Amherst News-Times, 1997-07-23
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Pastor trades collar for coaching — Page 7 | Investor faces jail — Page ? "i I > • Amherst News-Time < Wednesday, July 23, 1997 Amherst, Ohio O >-> o O _ X i- 00 M C(TO _ CO < X C m _ co —■ co - -i > o 30 < o m j> o Law director challenges council on coum by Glen Miller News-Times reporter City law director Alan Anderson has gone to war with cily council, mayor John Higgins and other city officials over who has the right to name the city's bond counsel. Anderson is seeking an injunction in Lorain County Common Pleas Court to overturn a July 14 decision appointing the Cleveland law firm of Squire, Sanders and Dempsey as bond counsel. On Higgin's recommendation, the firm will handle the issuance of $500,000 in bonds for the renovation of city hall. In a heated debate with Higgins and council members last week, Anderson contended he and he alone has the authority to select a bond counsel, not council. In his July 15 injunction request, Anderson also is asking the court to prohibit council or city officials from retaining legal counsel for any reason without his knowledge or consent. Several council members, include Diane Eswine, said Anderson could have broached the subject in a less threatening manner. She and others said they considered a July 9 letter aboul Higgins' recommendation and its consequences to be threatening, if nol intimidating. In the letter, Anderson said he would file a suit if council follows Higgins's advise. In addition, Anderson said council members would be required to pay for their own legal defense because it would be in opposition to his legal opinion. If the court rules in council's favor, the cost of their defense can be reimbursed by the cily, he added. Anderson said he carefully researched his contention before writing the letter to council. Higgins said he also had made inquiries wilh law firms that supported his recommendation. "You're calling us all incompetent because you're saying you arc ihc only one with enough brains to w M pick a bond counsel," he added. Anderson replied Amherst's status as a statutory city gives him the "authority." Higgins also said council is justified because Anderson is nol experienced in the handling of bonds. In addition, the city has used Squire, Sanders and Dempsey's services for 70 years without any complaint. But Anderson said he favors the Cleveland law firm of Calfcc, Halter and Griswold because it could perform the same service ai 85 percent of the cost charged by Squires, San- \gfeira__U-KSI Local teens rehearse for "The Music Man," which opens this weekend. Sandstone marks 28th performance with 'Music Man' on summer stage Sandstone Summer Theater will present this year's production of "The Music Man" July 24, 25 and 26 at 8 p.m. in the Nord Junior High School gym. Celebrating its 28th year as the area's oldest youth theater, SST will sec ils largest cast and crew ever of nearly 100 students wilh 14 additional musicians in the accompanying orchestra. Premiered on Broadway in 1950, "The Music Man" by Meredith Wilson, is the slory of a con man who convinces a small lown that the only way to save ils children from a life of crime is to organize a band. Professor Harold Hill promises lo lead ihc band, but when the time comes for him to sneck out of lown, he finds he's fallen in love wilh ihc local librarian. Nan Mahony, in her 1 llh year as SST director, said lhat this is one of ihc most lalcnicd group of kids she's ever worked wilh. "Auditions were the most difficult I've encountered in a long time and wc could have casl the show in len different ways and had ten great casts." Mahony said "The Music Man" has something for everyone — ballads, ragtime, barbershop music, and Sousa marches — along with richly drawn characters. "Meredith Wilson is a genius," she said, "and he considered this musical his valentine lo the peo ple and town where he grew up and the wonderful childhood they gave him." Even though the musical has many comical moments, it is not a spoof, she explained, since Wilson wanted the audiences to love the foibles of his characters as much as he did. Musical directors Simonc and Steve Gall called ihis year's cast very excited and coachable. "It's nice to have a lot of younger kids on stage, loo," said the Galls, who are in their third year with SST. Richard Updegrovc HI, now in his ninth season of acting with SST, stars as Professor Harold Hill, who fasttalks the townspeople into buying band instruments and uniforms to keep the kids out of the pool hall. Playing his love interest is Julie Gall. Her character, Marian the Librarian, battles gossip and her own suspicions that the professor is up to no good to become his staunches! supporter. An old partner in crime, Mar- cellus Washburn, is played by James Mahony. Now retired and leading a life of bucolic contentment in River City, Iowa, Mar- cellus reverts lo his old ways to help the professor swindle the town. Chris Carafei plays Mayor Shinn who leads the contingent CONTINUED on page 2 Just a touch of magic He looks like Merlin and he acts like Merlin, but he isn't. He's area magician Jim Kleefeld and he visited the Amherst Public Library recently and played to a packed house ol youngsters. From the audience, this youngster manages a little magic ol his own by pointing at some scarfs and making them drop to the ground. , • 4 •■ V • • ■ •» 1 »•, \ \> Its the old rope trick as this fellow is asked to get a knot out of a rope but finds it moves about on him anyway. dcrs and Dempsey. The suit names c John Diclrich, Diani Kukucka, Nancy Brown, David Rice, John Mishak and Robert Sisler in addition lo Higgins, treasurer Kathleen Litkovitz and auditor John Dunn. During the council meeting, Litkovitz said she was warned by Anderson that she would be included in the suit if she signed the documents related to the ordinance awarding CONTINUED on page 2 Fest cash will help city buy park land Some local organizers are hoping to turn interest in golf, darts, horseshoes and other community sports into some money to buy park lands for the city. VTcrry Traster and councilmcmber Dave Rice have organized the first Amherst Parks and Sports Festival. Willi the proceeds from the festival, Ihey arc hoping lo raise enough cash to buy about 22 acres of properly located between Harris Elementary School and Crown Hill Cemetery. The three properly owners involved have offered to sell ihc property to the city for about 5150,000. Traster said the properly will lie into the city's plans lo develop a nature park on donated land near ihc city police station and jail facility. Earlier this year, representatives of the county MetroParks system showed plans utilizing park lands in Amherst to be incorporated in the system's trails. One contained land already owned by the city but the second included the properties that could be bought if the group raises enough money. The festival is spread oul over several days in August and is taking place at different locations in Amherst. Trasier noted that sponsors are still needed for each event and although prizes will be given, the prize is dependent on the number of participants who register and sponsor donations. Donations are also being accepted toward purchase of the park land and can be sent to the Amherst Parks and Sports Festival, 1013 Milan Avenue, Amhersl. Anyone who would like to enter any of the festival events can also send a check to the same address or call Traster at 988-9070, or Rice at 984-3398. The group has a small amount of seed money and is planning other fundraising efforts to raise park monies. Traster said a co-worker, Dave Robinson, has come up with a lasting way for residents to donate toward the project. The group plans to sell time capsules which will be buried in a park area to be unearthed by family members in 100 years. The following is a list of the activities and the donation to participate: • Saturday, Aug. 9: 8:30 a.m., a 5K run/walk begins at the Marion L. Steele High School parking lot. Registration is $10 or $12 the day of the race. The first 100 entrants will receive a T-shirt. • Wednesday, Aug. 13: 8 p.m., a dart throwing tournament will be held at the Cedar Pub in downtown Amherst. Cost is $10 per person or $12 the day of the event. • Saturday, Aug. 16: 9 ajn., ihree-on-three basketball tournament begins at the Powers Elementary School basketball courts. Cost is $50 for a five-person team or $60 the day of the event. • Saturday, Aug. 16: 5 p.m., a horseshoe tournament begins a the Amhersl Historical Society's CONTINUED on page 3 Fit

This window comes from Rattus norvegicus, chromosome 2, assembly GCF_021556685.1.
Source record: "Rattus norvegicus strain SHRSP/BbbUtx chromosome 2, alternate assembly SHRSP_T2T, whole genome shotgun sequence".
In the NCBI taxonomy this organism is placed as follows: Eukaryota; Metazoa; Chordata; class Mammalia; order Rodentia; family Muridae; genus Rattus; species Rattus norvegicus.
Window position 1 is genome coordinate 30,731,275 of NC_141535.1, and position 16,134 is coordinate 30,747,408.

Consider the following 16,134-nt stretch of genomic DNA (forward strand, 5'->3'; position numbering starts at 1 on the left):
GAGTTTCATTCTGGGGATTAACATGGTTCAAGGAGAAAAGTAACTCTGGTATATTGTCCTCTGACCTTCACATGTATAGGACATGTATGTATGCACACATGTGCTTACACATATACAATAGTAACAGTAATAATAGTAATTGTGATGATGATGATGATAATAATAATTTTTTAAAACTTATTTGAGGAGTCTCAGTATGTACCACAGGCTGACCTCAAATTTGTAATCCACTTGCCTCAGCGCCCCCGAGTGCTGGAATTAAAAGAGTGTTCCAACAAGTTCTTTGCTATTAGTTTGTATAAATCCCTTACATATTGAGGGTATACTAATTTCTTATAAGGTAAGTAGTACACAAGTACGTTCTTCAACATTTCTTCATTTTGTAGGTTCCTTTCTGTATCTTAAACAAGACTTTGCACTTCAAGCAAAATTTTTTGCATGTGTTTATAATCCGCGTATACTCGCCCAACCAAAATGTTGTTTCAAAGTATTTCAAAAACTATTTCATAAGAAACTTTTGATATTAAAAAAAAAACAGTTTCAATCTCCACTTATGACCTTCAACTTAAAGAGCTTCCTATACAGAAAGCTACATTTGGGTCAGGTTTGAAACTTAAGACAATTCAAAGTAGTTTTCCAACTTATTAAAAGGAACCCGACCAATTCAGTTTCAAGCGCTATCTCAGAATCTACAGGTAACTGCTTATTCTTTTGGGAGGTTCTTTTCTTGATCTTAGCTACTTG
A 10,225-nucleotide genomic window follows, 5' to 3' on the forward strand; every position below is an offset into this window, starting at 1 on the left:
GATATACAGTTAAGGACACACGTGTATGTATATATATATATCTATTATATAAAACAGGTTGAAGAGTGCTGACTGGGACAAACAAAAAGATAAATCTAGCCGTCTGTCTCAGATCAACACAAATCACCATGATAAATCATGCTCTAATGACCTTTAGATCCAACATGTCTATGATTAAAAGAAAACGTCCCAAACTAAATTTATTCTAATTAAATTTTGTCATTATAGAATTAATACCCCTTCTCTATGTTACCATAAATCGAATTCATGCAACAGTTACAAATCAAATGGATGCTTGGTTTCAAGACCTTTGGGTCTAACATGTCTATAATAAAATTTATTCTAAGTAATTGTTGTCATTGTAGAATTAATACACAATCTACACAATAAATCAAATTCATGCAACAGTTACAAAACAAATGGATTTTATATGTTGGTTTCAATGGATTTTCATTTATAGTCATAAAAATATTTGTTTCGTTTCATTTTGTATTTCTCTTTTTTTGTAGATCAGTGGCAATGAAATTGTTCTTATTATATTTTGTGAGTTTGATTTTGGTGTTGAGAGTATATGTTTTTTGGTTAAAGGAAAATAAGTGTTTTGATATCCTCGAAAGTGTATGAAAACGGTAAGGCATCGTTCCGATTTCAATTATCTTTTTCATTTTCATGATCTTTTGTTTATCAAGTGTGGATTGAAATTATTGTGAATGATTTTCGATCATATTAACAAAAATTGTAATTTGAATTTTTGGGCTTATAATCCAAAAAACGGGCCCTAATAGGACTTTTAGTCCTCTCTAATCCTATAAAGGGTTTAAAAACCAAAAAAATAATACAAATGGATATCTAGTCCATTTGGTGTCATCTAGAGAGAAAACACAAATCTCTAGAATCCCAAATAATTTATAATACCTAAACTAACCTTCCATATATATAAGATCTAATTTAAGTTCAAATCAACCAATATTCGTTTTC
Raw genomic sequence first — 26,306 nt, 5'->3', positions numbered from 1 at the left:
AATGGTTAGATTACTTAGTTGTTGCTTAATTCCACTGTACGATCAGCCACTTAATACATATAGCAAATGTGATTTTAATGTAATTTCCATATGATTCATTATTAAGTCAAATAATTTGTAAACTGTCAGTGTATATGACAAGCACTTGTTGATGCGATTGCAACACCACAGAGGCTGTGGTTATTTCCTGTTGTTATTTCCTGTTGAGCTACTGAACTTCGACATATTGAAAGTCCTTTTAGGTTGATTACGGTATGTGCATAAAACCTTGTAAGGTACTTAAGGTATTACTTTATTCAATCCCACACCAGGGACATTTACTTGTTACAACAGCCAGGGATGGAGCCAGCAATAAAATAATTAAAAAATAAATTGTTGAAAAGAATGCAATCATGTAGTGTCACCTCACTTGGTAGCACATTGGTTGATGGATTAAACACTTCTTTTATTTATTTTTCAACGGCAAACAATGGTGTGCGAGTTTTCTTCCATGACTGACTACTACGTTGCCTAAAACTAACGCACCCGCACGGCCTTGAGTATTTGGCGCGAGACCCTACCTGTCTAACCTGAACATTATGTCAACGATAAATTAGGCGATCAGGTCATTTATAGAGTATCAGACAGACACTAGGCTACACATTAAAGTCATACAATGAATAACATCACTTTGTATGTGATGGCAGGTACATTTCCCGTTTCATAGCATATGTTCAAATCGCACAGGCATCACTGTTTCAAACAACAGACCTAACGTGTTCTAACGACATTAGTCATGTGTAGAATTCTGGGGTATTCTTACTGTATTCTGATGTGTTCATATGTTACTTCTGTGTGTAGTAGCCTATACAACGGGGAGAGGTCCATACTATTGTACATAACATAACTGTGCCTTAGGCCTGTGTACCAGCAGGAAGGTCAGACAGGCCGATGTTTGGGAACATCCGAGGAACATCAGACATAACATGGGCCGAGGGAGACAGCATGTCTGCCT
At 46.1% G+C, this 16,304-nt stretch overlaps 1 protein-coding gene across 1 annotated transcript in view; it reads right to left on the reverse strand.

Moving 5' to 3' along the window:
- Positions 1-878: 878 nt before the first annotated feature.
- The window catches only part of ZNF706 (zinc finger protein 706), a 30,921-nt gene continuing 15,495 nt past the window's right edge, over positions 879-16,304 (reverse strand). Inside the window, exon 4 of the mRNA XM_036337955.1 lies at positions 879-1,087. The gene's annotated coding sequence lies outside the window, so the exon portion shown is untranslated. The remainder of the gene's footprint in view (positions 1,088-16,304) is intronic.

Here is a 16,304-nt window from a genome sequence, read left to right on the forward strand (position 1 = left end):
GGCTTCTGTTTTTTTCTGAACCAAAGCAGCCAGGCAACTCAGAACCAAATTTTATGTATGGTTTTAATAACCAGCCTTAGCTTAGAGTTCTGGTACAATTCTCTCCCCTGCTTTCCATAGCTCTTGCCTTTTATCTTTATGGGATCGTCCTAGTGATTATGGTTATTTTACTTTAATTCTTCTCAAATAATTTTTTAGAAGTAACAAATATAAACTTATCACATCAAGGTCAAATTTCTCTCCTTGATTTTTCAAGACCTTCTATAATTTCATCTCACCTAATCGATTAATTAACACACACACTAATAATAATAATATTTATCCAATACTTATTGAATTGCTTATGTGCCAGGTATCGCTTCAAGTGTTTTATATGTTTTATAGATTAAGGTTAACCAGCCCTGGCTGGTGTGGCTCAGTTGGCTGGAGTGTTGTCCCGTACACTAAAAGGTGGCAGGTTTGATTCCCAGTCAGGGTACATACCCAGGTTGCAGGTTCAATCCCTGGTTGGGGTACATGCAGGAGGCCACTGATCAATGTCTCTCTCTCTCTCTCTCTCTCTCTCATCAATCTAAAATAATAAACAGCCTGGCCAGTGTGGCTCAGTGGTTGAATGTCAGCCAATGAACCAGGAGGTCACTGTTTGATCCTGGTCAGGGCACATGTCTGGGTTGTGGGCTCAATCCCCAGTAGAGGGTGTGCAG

|Title||Amherst News-Times, 1997-07-23|
|Date of Original||23-JUL-1997|
|Submitting Institution||Ohio Historical Society|